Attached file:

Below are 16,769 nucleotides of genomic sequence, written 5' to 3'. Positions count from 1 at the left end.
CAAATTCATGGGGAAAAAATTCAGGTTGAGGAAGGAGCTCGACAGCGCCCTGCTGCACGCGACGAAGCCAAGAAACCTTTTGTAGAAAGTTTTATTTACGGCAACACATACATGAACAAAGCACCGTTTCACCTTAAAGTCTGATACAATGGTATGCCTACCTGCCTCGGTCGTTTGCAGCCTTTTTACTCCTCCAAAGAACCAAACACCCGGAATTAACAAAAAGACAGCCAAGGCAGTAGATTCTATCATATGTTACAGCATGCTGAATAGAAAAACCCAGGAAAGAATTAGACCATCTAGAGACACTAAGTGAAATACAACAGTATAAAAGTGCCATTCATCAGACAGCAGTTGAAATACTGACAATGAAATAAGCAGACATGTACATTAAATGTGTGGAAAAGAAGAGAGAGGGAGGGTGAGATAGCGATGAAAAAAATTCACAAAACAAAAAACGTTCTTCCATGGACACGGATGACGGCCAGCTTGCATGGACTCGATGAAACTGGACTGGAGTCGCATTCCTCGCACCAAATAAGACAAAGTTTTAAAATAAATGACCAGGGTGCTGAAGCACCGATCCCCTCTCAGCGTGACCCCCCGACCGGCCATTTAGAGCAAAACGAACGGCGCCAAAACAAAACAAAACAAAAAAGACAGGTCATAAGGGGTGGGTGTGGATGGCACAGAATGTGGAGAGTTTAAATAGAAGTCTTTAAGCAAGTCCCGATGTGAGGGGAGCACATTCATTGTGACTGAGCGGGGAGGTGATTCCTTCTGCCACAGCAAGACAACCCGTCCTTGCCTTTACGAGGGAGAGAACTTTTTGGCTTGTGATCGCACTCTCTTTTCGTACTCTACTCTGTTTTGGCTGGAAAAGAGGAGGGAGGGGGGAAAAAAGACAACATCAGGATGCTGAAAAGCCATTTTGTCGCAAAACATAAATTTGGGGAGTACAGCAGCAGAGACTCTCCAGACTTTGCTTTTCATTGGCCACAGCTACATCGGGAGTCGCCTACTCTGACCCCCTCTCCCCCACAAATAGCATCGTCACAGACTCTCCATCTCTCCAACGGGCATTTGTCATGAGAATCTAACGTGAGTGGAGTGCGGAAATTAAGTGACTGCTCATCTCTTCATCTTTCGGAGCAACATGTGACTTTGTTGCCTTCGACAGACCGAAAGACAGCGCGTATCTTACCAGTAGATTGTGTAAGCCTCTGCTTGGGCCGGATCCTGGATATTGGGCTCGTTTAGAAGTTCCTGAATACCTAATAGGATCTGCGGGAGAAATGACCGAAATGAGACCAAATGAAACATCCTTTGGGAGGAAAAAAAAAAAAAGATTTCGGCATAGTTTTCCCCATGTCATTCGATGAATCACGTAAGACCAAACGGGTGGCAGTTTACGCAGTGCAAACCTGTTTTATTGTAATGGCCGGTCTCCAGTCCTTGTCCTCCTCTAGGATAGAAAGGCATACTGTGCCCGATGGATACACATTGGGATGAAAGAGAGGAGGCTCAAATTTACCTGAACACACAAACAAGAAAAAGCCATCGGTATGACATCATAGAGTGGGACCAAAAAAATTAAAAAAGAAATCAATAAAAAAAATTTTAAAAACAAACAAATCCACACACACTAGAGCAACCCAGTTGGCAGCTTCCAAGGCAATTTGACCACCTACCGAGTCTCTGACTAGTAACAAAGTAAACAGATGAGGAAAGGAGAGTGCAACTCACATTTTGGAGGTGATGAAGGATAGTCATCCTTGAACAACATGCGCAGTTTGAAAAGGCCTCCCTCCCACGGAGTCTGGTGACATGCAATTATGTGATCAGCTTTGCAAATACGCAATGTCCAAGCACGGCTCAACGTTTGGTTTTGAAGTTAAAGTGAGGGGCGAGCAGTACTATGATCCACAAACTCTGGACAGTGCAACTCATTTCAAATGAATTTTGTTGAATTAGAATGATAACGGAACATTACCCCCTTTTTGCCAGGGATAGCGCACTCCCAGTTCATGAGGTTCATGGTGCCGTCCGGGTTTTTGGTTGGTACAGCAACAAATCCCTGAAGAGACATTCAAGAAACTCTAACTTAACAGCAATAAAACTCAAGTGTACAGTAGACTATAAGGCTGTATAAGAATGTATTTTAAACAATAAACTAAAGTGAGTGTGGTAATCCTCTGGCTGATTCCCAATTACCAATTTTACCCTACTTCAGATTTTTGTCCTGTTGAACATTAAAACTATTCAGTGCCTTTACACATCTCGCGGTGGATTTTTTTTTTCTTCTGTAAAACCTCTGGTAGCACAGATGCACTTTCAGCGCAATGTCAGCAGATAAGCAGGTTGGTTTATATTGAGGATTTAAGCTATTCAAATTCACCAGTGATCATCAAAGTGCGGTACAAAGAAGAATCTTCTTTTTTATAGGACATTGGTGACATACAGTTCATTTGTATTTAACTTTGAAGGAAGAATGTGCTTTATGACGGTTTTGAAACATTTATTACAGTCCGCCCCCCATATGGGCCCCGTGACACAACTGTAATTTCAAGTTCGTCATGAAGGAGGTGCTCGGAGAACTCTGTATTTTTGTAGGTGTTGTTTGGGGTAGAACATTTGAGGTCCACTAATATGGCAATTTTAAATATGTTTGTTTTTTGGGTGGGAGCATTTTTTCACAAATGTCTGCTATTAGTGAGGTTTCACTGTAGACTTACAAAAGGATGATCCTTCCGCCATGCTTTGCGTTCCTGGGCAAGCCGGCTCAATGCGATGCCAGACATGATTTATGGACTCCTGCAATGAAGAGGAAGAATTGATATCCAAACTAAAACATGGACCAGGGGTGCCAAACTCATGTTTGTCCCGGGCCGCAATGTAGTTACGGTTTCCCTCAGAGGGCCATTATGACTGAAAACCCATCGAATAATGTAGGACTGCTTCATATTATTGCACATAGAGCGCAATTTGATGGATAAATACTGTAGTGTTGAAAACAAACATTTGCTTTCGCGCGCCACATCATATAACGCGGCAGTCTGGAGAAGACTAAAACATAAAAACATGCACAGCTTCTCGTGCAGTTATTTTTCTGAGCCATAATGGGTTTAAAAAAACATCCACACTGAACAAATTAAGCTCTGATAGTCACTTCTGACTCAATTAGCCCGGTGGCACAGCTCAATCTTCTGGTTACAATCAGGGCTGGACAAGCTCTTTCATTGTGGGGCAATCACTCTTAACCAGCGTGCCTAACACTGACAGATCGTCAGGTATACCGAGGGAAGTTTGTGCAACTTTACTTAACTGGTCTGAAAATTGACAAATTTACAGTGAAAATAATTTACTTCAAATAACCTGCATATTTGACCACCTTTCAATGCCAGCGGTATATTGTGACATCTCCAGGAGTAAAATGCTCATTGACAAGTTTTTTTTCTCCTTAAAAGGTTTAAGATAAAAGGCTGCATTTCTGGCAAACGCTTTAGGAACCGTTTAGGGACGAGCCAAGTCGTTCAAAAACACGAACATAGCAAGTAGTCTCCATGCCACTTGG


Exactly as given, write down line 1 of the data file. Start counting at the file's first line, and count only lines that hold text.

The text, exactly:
Below are 16,769 nucleotides of genomic sequence, written 5' to 3'. Positions count from 1 at the left end.